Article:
“Anything worth doing is worth doing badly” said Gilbert Keith Chesterton and that gives me the strength to tackle this post, when a fear of not being able to do it well enough would prevent me from even starting.

From 6-8 August, I attended the American Chesterton Society's (ACS) Conference in San Antonio, Texas (a mere four hour drive from my house!) entitled “A Miscellany of Men.”

I had a blast! There were some people there I had met last year, so it was great to see them again and I met plenty of good people at this conference too.

The talks I particularly liked were:

Chesterton and Orestes Brownson

Chesterton and William Cobbett

Chesterton and Distributism

Chesterton and Oscar Wilde

Chesterton as a Model of Lay Spirituality

I'm giving these titles here in case anyone might be interested in hearing them when they become available to download for just a couple of dollars each from the ACS website (here is the link). Kevin O'Brien gave such a passionate talk on GKC and Orestes Brownson, using illustrations of the struggles in his own life, that we gave him a standing ovation.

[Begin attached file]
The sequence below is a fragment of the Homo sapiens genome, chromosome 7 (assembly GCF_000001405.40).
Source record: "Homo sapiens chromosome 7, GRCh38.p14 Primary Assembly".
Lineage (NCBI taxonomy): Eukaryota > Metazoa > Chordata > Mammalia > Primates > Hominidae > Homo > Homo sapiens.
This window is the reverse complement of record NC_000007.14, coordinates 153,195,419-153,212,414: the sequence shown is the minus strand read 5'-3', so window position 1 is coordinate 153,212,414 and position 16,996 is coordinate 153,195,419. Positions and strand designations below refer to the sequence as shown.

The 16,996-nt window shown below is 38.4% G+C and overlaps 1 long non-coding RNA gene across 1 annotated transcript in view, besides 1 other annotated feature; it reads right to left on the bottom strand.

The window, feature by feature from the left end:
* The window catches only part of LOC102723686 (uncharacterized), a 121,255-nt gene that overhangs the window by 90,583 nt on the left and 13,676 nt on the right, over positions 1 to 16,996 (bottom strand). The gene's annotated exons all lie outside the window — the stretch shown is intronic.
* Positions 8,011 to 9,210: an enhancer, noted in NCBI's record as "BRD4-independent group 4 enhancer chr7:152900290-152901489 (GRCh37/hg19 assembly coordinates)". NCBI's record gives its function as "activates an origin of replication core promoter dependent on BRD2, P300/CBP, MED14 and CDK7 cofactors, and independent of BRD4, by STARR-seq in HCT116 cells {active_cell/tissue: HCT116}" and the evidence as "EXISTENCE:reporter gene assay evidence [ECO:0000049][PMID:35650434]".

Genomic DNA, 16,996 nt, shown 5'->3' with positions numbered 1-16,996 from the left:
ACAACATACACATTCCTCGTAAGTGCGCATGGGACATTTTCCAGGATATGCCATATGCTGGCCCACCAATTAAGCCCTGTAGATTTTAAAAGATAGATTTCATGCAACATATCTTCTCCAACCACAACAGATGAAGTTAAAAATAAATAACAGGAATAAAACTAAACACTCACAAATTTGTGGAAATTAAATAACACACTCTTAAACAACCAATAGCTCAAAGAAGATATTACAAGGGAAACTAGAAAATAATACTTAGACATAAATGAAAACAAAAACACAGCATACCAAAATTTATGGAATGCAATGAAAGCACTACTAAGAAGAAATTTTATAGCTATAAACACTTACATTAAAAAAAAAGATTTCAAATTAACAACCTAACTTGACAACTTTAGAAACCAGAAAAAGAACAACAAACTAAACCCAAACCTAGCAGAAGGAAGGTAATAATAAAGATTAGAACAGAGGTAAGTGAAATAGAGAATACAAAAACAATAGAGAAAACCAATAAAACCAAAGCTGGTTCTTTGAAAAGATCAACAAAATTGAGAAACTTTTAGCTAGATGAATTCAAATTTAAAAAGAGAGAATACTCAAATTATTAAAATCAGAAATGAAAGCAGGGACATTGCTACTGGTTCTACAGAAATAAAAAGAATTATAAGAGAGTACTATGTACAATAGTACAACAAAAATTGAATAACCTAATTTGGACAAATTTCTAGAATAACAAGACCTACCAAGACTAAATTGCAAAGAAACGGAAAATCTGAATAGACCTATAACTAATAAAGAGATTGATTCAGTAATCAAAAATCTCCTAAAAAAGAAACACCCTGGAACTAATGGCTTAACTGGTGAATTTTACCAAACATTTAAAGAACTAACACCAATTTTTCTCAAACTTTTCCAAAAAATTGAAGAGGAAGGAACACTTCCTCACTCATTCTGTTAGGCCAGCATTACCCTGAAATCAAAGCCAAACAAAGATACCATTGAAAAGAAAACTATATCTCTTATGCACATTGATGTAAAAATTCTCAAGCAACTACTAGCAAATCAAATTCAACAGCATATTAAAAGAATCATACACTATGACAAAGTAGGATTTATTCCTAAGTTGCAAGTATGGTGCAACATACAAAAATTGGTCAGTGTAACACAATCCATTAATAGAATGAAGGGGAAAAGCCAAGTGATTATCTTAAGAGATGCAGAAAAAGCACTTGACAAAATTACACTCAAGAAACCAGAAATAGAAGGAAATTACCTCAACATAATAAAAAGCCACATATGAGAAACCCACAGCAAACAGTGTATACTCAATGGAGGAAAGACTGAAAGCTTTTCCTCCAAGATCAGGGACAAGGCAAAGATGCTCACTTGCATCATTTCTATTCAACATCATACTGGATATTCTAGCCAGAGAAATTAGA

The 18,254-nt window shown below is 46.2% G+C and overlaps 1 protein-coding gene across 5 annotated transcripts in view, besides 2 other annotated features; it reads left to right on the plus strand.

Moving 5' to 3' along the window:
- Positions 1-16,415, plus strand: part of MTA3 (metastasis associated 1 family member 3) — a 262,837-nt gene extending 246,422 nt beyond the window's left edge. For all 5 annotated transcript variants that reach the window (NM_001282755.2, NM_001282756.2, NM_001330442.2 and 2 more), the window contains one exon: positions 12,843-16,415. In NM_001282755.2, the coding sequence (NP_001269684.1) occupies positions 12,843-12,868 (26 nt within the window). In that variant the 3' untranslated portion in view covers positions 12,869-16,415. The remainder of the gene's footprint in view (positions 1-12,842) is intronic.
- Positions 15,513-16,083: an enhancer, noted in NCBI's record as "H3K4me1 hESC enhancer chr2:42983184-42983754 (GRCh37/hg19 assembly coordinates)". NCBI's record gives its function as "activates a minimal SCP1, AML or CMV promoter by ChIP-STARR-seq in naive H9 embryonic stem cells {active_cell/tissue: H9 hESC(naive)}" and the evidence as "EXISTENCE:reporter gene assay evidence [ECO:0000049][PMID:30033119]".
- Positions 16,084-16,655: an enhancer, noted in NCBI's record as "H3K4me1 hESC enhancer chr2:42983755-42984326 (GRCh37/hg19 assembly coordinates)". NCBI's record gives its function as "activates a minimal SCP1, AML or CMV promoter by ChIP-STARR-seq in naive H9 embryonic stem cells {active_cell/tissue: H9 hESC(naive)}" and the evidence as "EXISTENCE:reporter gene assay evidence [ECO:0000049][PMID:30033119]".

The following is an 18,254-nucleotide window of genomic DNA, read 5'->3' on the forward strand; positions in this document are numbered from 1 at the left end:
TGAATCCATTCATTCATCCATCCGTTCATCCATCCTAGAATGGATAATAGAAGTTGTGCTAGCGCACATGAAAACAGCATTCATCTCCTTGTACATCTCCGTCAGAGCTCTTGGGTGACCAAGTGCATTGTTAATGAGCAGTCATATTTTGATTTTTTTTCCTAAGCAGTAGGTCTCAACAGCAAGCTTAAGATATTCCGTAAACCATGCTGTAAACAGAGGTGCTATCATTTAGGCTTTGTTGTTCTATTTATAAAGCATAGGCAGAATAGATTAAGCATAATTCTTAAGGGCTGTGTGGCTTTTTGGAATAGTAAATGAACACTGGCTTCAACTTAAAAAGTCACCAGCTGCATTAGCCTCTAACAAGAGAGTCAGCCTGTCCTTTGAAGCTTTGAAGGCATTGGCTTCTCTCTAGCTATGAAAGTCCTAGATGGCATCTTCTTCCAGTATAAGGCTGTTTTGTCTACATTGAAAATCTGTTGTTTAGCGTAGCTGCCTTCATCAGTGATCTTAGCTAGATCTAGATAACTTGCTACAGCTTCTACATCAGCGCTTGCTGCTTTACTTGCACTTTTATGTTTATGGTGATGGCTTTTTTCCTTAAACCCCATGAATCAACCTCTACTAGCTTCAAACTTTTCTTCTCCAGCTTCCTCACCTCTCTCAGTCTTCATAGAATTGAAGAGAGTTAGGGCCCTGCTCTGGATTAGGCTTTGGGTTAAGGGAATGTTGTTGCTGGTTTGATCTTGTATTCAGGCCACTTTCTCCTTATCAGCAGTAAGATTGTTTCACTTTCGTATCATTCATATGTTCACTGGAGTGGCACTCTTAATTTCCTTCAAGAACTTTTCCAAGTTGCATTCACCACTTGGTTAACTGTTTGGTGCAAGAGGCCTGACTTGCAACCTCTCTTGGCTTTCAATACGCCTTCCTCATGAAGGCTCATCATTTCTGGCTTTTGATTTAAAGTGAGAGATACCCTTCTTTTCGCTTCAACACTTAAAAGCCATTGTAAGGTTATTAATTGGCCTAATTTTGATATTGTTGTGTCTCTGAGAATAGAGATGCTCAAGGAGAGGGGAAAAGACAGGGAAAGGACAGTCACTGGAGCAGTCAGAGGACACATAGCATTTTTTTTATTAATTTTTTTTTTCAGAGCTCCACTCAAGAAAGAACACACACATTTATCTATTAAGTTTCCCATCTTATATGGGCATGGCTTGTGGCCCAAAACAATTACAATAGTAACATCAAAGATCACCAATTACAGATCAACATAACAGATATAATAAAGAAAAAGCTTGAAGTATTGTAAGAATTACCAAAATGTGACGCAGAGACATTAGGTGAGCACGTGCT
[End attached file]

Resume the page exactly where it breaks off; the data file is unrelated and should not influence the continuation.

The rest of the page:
The talk on William Cobbett (1763-1835 – basically one century before Chesterton) was very interesting to me, because I had only recently heard of him as one of the early historians to challenge the official Whig History of England. I had just bought Chesterton's biography of Cobbett at the book table and GKC's dedication moved me so much I was in tears:

To all the present-day Cobbetts, wherever they may be, who let neither fortune nor favour stand in the way of their defense of the Truth, in season and out, and its proclamation from the housetops. Take courage: for Truth has already overcome the World.

I nearly didn't bother attending the talk on Chesterton and Distributism, because I felt I'd heard it all before. However, I changed my mind, attended, and am pretty glad I did. It was given by John Medaille (pronounced May-die: he wants a hospital named after him!). The Dismal Science hurts my brain at the best of times and especially at 4pm on a Friday afternoon. Consequently I really didn't understand much, but I picked up enough to realise that this was an important talk. He spoke of needing to explain Distributism as a real alternative to modern economics and to demonstrate it as such he applied its principles to cost accounting. Yes, it was getting more dull by the nano-second. I can't explain it to anyone else, but I think that anyone who is truly interested in Distributism would do very well to listen to this talk when it is put up on the ACS website, and that's why I've included this information here.